Saturday, March 20, 2010

Orion's High in the Southwest Sky the song says. Except last week, when we were in Buenos Aires on vacation (short version: we got a cheap opportunity to spend a week in an exotic-sounding place, so we took it). And one clear night it occurred to me to have a look at the southern stars. Which was kind of hard, being in a big city with tall buildings and light pollution, but I managed to find Orion pretty quickly -- only somewhat higher in the sky than I'm used to and upside down. And of course Orion is closely followed to the southeast by his hunting dog, Canis Major, with the star Sirius -- the brightest star in the sky, and easily visible even through the city's sky glow.

So far, these are still things visible from southern Ontario where I've lived my whole life, just shifted to an unfamiliar angle (Buenos Aires is at 35 degrees south latitude). But continuing a little further south from Sirius I found another bright star: Canopus, or Alpha Carinae. At -52 degrees declination, it is never visible from home.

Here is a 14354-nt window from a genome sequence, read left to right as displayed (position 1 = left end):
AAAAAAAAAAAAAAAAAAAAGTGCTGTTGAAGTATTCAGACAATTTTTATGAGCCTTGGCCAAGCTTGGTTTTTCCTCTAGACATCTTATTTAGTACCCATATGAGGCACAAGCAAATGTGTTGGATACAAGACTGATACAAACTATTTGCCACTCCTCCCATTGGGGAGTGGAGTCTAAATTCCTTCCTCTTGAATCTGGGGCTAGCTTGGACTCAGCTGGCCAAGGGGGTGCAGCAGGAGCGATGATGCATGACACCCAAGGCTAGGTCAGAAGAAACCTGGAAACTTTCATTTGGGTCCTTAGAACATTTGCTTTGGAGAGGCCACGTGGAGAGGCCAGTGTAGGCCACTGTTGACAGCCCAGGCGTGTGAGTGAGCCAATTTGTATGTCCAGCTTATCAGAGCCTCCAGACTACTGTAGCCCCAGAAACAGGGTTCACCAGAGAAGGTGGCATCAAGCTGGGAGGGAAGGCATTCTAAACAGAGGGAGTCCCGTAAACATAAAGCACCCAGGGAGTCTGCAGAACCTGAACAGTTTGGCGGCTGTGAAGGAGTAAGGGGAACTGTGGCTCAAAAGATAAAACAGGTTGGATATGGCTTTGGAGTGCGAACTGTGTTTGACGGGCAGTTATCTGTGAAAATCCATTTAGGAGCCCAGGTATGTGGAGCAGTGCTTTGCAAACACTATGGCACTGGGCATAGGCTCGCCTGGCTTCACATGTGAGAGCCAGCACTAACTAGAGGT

We spent a while mucking with Google Sky and trying to find a spot with a good southern horizon to check out the circumpolar stars, but never managed to identify anything. Unlike the case in the northern sky, there aren't a lot of bright stars around the south celestial pole, and it's too hard to make out constellations when you can't see a big swath of sky all at once. So we contented ourselves with having "bagged" Canopus.

Back home, I went for a walk about 9pm the other night -- and there was Orion back where he usually is, half-way up the sky, and with his sword hanging below his belt. And for some reason, more than any amount of exotic architecture, foreign money, or a different language, that made me realize that I'd been to a far-off land.